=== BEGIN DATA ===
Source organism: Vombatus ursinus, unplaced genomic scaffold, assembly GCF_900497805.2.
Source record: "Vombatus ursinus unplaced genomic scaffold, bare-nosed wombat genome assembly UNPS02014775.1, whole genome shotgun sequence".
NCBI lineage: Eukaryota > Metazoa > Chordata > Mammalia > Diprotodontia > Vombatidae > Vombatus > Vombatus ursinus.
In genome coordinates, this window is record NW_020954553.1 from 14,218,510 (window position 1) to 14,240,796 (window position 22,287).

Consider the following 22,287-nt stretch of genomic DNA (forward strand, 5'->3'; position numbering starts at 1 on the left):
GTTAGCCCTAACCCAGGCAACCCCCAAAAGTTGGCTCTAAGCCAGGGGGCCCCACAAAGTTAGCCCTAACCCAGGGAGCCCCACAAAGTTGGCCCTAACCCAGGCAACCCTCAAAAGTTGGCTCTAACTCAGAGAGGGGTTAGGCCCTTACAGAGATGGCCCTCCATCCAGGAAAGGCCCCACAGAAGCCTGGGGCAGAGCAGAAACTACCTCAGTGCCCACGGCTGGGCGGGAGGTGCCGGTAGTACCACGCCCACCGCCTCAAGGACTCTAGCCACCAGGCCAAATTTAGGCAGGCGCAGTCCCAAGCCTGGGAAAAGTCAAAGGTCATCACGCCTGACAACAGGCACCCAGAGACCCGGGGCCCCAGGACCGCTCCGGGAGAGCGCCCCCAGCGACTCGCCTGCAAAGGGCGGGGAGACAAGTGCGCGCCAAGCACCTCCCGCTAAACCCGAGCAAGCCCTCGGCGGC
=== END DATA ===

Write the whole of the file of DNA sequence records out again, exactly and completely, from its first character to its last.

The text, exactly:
Source organism: Vombatus ursinus, unplaced genomic scaffold, assembly GCF_900497805.2.
Source record: "Vombatus ursinus unplaced genomic scaffold, bare-nosed wombat genome assembly UNPS02014775.1, whole genome shotgun sequence".
NCBI lineage: Eukaryota > Metazoa > Chordata > Mammalia > Diprotodontia > Vombatidae > Vombatus > Vombatus ursinus.
In genome coordinates, this window is record NW_020954553.1 from 14,218,510 (window position 1) to 14,240,796 (window position 22,287).

Consider the following 22,287-nt stretch of genomic DNA (forward strand, 5'->3'; position numbering starts at 1 on the left):
GTTAGCCCTAACCCAGGCAACCCCCAAAAGTTGGCTCTAAGCCAGGGGGCCCCACAAAGTTAGCCCTAACCCAGGGAGCCCCACAAAGTTGGCCCTAACCCAGGCAACCCTCAAAAGTTGGCTCTAACTCAGAGAGGGGTTAGGCCCTTACAGAGATGGCCCTCCATCCAGGAAAGGCCCCACAGAAGCCTGGGGCAGAGCAGAAACTACCTCAGTGCCCACGGCTGGGCGGGAGGTGCCGGTAGTACCACGCCCACCGCCTCAAGGACTCTAGCCACCAGGCCAAATTTAGGCAGGCGCAGTCCCAAGCCTGGGAAAAGTCAAAGGTCATCACGCCTGACAACAGGCACCCAGAGACCCGGGGCCCCAGGACCGCTCCGGGAGAGCGCCCCCAGCGACTCGCCTGCAAAGGGCGGGGAGACAAGTGCGCGCCAAGCACCTCCCGCTAAACCCGAGCAAGCCCTCGGCGGC